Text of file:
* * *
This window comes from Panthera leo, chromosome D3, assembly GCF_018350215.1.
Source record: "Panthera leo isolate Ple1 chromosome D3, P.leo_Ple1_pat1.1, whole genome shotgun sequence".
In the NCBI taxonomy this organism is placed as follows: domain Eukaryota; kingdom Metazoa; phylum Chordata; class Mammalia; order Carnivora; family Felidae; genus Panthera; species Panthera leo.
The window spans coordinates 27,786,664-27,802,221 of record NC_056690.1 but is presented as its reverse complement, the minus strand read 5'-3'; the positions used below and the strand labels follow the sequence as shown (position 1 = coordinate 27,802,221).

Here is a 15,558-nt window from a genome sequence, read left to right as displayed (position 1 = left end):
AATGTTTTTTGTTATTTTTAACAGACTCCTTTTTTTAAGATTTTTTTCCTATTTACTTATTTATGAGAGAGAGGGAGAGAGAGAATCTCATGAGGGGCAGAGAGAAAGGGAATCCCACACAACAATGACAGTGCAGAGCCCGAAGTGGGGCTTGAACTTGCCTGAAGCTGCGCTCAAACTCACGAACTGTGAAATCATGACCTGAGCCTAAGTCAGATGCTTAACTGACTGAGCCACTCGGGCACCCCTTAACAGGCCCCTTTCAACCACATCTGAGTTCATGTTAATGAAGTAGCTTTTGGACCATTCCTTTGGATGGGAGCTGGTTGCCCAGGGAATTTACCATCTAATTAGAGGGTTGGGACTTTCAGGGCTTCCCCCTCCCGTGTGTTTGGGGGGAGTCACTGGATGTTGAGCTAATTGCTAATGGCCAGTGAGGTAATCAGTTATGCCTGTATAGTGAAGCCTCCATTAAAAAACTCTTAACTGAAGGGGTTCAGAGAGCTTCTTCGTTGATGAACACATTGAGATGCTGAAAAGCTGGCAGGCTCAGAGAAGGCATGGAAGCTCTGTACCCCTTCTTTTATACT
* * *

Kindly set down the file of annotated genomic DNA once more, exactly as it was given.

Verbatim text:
This window comes from Panthera leo, chromosome D3, assembly GCF_018350215.1.
Source record: "Panthera leo isolate Ple1 chromosome D3, P.leo_Ple1_pat1.1, whole genome shotgun sequence".
In the NCBI taxonomy this organism is placed as follows: domain Eukaryota; kingdom Metazoa; phylum Chordata; class Mammalia; order Carnivora; family Felidae; genus Panthera; species Panthera leo.
The window spans coordinates 27,786,664-27,802,221 of record NC_056690.1 but is presented as its reverse complement, the minus strand read 5'-3'; the positions used below and the strand labels follow the sequence as shown (position 1 = coordinate 27,802,221).

Here is a 15,558-nt window from a genome sequence, read left to right as displayed (position 1 = left end):
AATGTTTTTTGTTATTTTTAACAGACTCCTTTTTTTAAGATTTTTTTCCTATTTACTTATTTATGAGAGAGAGGGAGAGAGAGAATCTCATGAGGGGCAGAGAGAAAGGGAATCCCACACAACAATGACAGTGCAGAGCCCGAAGTGGGGCTTGAACTTGCCTGAAGCTGCGCTCAAACTCACGAACTGTGAAATCATGACCTGAGCCTAAGTCAGATGCTTAACTGACTGAGCCACTCGGGCACCCCTTAACAGGCCCCTTTCAACCACATCTGAGTTCATGTTAATGAAGTAGCTTTTGGACCATTCCTTTGGATGGGAGCTGGTTGCCCAGGGAATTTACCATCTAATTAGAGGGTTGGGACTTTCAGGGCTTCCCCCTCCCGTGTGTTTGGGGGGAGTCACTGGATGTTGAGCTAATTGCTAATGGCCAGTGAGGTAATCAGTTATGCCTGTATAGTGAAGCCTCCATTAAAAAACTCTTAACTGAAGGGGTTCAGAGAGCTTCTTCGTTGATGAACACATTGAGATGCTGAAAAGCTGGCAGGCTCAGAGAAGGCATGGAAGCTCTGTACCCCTTCTTTTATACT